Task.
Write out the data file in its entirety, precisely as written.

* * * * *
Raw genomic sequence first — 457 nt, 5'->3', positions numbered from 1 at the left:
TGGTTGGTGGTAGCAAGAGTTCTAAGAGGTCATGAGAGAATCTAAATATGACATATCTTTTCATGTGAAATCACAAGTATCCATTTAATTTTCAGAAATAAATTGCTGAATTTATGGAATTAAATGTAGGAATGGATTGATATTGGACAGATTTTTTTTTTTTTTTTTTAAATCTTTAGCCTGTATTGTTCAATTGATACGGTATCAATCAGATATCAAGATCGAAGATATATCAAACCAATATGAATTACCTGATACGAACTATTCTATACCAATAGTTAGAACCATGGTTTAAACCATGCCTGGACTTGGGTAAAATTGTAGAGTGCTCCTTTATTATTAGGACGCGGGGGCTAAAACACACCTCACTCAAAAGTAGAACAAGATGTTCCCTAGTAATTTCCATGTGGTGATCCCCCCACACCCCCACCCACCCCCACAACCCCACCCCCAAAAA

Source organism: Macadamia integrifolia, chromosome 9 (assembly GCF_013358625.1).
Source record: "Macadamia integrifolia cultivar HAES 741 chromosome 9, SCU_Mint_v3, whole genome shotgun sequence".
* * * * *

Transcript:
Raw genomic sequence first — 457 nt, 5'->3', positions numbered from 1 at the left:
TGGTTGGTGGTAGCAAGAGTTCTAAGAGGTCATGAGAGAATCTAAATATGACATATCTTTTCATGTGAAATCACAAGTATCCATTTAATTTTCAGAAATAAATTGCTGAATTTATGGAATTAAATGTAGGAATGGATTGATATTGGACAGATTTTTTTTTTTTTTTTTTAAATCTTTAGCCTGTATTGTTCAATTGATACGGTATCAATCAGATATCAAGATCGAAGATATATCAAACCAATATGAATTACCTGATACGAACTATTCTATACCAATAGTTAGAACCATGGTTTAAACCATGCCTGGACTTGGGTAAAATTGTAGAGTGCTCCTTTATTATTAGGACGCGGGGGCTAAAACACACCTCACTCAAAAGTAGAACAAGATGTTCCCTAGTAATTTCCATGTGGTGATCCCCCCACACCCCCACCCACCCCCACAACCCCACCCCCAAAAA

Source organism: Macadamia integrifolia, chromosome 9 (assembly GCF_013358625.1).
Source record: "Macadamia integrifolia cultivar HAES 741 chromosome 9, SCU_Mint_v3, whole genome shotgun sequence".